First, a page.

It's good that incumbent Washington State Supreme Court justice Steve Gonzalez won his race against a no-qualifications challenger in the August 7 primary election.
But it's hard to feel very good about the results, since his challenger, Bruce Danielson, got 40 percent of the vote.
The only way to fully explain this: a serious amount of prejudice in the electorate. Danielson has a very, very white-sounding name. Gonzalez's name sounds Mexican (because he is of Mexican descent).
So the day after the election, I reached out to Danielson, who received more than 424,000 votes—despite having raised $0, despite having received zero endorsements, and despite being described by the head of the Kitsap County Bar Association as "having zero qualifications to be on the bench."
This was not the first time Danielson and I had spoken over the phone, but when I introduced myself this time, he replied:
"Oh yes, the man who likes to call me a racist."
People don't usually pay much attention to Washington State Supreme Court races, but everyone should look closely at this one. The vote tally represents an alarming failure of the democratic process, and it cries out for more attention to the way we conduct judicial elections.
Following the rules for statewide judicial races, this contest was decided in the primary because it featured only two candidates. That Gonzalez won makes good sense. He was the incumbent, appointed by Governor Chris Gregoire in 2011 to fill a vacancy created when Justice Gerry Alexander retired. He is exceptionally well qualified, had tons of high-profile endorsements, and boasts a résumé that includes stints as both a federal terrorism prosecutor and a King County Superior Court judge. He also raised more than $300,000—more than any other candidate for any of the supreme court seats being voted on this cycle.
What doesn't make good sense: Danielson still won 29 of the state's 39 counties and 40 percent of the electorate.
Gonzalez campaign consultant Jake Faleschini says this is "absolutely" a result of prejudice. "That," he says, "combined with lack of information."
The lack of information results in part from the state legislature's decision to stop producing a statewide voters' pamphlet due to tight budgets (it saved $1.3 million by foregoing one this year). Four large counties on the west side of the state—King, Pierce, Snohomish, and Kitsap—stepped in and paid for their own voters' pamphlets to educate their electorates, and Danielson lost in all of them.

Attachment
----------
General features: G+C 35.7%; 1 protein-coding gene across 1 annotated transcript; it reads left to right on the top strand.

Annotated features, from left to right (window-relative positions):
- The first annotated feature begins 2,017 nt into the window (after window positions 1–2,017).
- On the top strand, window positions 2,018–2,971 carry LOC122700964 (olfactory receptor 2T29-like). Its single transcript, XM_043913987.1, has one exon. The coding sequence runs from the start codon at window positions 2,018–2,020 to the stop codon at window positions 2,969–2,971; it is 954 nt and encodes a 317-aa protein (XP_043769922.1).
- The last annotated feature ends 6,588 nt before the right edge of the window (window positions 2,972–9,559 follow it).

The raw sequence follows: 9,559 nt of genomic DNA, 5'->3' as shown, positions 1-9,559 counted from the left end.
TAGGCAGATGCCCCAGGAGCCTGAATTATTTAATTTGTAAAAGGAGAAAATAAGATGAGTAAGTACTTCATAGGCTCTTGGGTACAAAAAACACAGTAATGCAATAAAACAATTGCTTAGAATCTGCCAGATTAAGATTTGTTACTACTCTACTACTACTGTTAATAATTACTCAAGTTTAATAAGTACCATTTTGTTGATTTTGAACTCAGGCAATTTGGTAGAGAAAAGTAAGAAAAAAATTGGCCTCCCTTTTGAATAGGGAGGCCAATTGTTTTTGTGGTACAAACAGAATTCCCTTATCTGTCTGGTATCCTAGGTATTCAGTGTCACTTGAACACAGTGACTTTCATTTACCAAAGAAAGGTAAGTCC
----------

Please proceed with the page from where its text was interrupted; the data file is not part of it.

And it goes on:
Also contributing to a lack of information: Ballots don't identify the incumbent in judicial races or provide party identification.
So what kind of choice did low-information rural voters have in this race? One very Anglo-sounding name and one distinctly Latino-sounding name.
Had voters throughout the state been well informed about the candidates' qualifications, says Matt Barreto, a pollster at the University of Washington, "we would have expected that Gonzalez would have won in a huge landslide." He suspects some unknown percentage of voters in the pro-Danielson counties just picked a name at random, but Barreto also believes some other unknown percentage did what research shows low-information voters often do: picked based on prejudice. In the absence of, say, a voters' guide, "People tend to pick names that are more like themselves, that they're more familiar with," Barreto says.
The Stranger called dozens of voters in Adams County, which had the highest vote for Danielson (at 68 percent), to find out what motivated their decisions. About 10 people agreed to discuss their choice, including: five people who didn't vote in that race or couldn't remember who they selected, one person who voted for Gonzalez, and four who voted for Danielson. Among them was Susan Gardner, 65, who couldn't initially recall who she chose, but after reflection said that it was probably Danielson. Why him? "Because of the name," she explained. Asked why she preferred his name, Gardner said simply, "I don't know. I know people by that name."
Gonzalez had warned about this throughout his campaign, and I wrote about it, and that's why Danielson, when I called him after the election, was saying I'm "the man who likes to call [him] a racist."
I told Danielson that I'd never called him a racist, though it does seem to me that he benefited from prejudice in his run against Justice Gonzalez, the first Mexican- American ever to serve on the state's high court. I mean: How else to explain such a surprisingly high vote count for Danielson?
"It seems high to you because—" Then he stopped and went in a different direction, playing up his judicial philosophy as a major selling point. "I would probably say that my view of statutory and constitutional construction happens to be more... you could use the word conservative if you like," Danielson said.
But how would voters know of his ideas on constitutional construction if Danielson didn't campaign?
"My website," he replied.
Asked whether he'd checked the traffic on his site to see whether more than 400,000 people visited it in the lead-up to the primary, he replied: "I probably could, but I haven't."
Gonzalez isn't one to complain directly about prejudice. But he says that if we're going to continue to elect judges in this state, then we need a statewide voters' pamphlet in future elections—"at a minimum."
Joseph Staten contributed to this report.